Women Farmers Grow Strong

Women are the largest minority group in agriculture. More than 300,000 women operate farms across the U.S., and the USDA is hoping to settle their discrimination suit this year. Liane Hansen speaks with farmers Carol Keiser-Long and Barbara Armstrong about the role women play in America's agriculture industry.

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LIANE HANSEN, host:

Earlier this month, we talked to U.S. Secretary of Agriculture Tom Vilsack about the importance of agriculture to the American economy. And one of the subjects that came up was that of women farmers. More than 300,000 of them operate farms across the U.S. and they're the largest minority group in the agriculture industry. So, we'd invited two of them to talk with us.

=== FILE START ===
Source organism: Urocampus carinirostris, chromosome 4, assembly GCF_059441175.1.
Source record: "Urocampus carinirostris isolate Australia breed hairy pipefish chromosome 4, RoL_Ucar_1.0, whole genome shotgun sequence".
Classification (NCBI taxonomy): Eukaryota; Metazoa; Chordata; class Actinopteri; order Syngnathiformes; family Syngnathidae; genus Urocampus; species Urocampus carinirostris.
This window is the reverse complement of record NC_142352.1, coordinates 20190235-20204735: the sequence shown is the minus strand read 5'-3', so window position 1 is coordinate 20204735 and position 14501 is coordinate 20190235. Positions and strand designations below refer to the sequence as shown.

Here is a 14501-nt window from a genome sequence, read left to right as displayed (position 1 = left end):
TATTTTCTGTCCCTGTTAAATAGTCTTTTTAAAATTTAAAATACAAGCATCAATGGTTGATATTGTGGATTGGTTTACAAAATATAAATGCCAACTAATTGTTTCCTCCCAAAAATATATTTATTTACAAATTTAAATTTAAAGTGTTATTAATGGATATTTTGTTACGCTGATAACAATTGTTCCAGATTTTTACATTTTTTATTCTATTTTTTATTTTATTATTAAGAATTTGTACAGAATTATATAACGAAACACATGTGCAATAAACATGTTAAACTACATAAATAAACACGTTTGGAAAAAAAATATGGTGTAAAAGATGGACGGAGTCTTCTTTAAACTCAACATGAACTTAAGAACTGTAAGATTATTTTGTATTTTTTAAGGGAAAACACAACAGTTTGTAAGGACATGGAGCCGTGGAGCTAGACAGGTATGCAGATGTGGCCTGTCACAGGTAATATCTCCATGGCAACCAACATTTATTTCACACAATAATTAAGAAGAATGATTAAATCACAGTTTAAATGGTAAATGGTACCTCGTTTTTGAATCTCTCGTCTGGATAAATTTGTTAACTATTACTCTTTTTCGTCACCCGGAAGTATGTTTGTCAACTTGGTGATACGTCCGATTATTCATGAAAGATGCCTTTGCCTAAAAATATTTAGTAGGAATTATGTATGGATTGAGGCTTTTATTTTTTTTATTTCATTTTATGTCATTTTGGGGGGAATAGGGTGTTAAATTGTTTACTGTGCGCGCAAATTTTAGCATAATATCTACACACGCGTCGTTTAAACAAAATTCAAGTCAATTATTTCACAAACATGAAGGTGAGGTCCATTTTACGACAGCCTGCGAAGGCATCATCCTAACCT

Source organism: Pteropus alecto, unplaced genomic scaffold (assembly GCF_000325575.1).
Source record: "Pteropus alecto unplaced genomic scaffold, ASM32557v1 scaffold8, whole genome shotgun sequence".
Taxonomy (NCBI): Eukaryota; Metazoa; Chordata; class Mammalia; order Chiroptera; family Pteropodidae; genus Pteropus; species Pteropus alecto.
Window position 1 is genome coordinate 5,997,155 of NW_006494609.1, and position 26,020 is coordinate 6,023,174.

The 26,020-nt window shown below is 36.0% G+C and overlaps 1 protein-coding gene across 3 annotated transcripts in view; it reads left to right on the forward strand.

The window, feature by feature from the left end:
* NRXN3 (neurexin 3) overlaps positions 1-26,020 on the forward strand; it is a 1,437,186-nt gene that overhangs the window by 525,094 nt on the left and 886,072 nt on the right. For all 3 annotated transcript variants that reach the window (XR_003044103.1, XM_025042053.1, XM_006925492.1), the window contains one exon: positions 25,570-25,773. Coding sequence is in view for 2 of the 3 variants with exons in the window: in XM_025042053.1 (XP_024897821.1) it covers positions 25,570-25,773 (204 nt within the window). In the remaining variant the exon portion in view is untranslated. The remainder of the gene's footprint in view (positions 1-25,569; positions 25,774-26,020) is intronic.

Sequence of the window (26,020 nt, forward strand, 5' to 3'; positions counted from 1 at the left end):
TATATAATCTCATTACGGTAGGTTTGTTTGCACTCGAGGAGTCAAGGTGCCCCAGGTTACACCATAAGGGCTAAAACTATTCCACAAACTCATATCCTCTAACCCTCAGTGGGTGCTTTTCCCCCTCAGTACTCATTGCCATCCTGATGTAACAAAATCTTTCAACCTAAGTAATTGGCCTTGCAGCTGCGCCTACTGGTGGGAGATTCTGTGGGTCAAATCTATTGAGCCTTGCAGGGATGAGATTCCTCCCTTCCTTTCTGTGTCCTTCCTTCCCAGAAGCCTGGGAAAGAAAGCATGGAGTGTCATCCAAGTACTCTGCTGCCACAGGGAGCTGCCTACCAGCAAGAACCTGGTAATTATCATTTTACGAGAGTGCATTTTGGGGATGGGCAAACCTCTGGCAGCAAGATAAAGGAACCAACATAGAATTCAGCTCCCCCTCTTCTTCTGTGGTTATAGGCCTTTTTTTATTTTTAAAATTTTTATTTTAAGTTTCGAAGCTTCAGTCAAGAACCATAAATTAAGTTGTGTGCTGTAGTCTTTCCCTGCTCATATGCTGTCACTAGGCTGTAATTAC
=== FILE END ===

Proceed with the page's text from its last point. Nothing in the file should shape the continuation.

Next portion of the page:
Barbara Armstrong runs Armstrong Beefalo Farm in El Paso, Arkansas. It's a small farm where she raises a cross between a cow and a buffalo. She sells the meat at local farmer's markets. Barbara Armstrong is at member station KUAR in Little Rock. Welcome to the program.

Ms. BARBARA ARMSTRONG (Armstrong Beefalo Farm): Good morning. Thank you.

HANSEN: Carol Keiser-Long comes from the world of corporate agriculture. She is the president of C-Bar Cattle Company, a cattle raising and feeding operation in Kansas, Nebraska and Illinois. And she joins us from Georgia Public Radio in Atlanta. Welcome to you, as well.

Ms. CAROL KEISER-LONG (President, C-Bar Cattle Company): Thank you. Good morning.

HANSEN: A lot of people would actually be surprised that so many women are farmers. Barbara Armstrong, when you meet people for the time, what kind of reaction do you get when you tell them you're a farmer?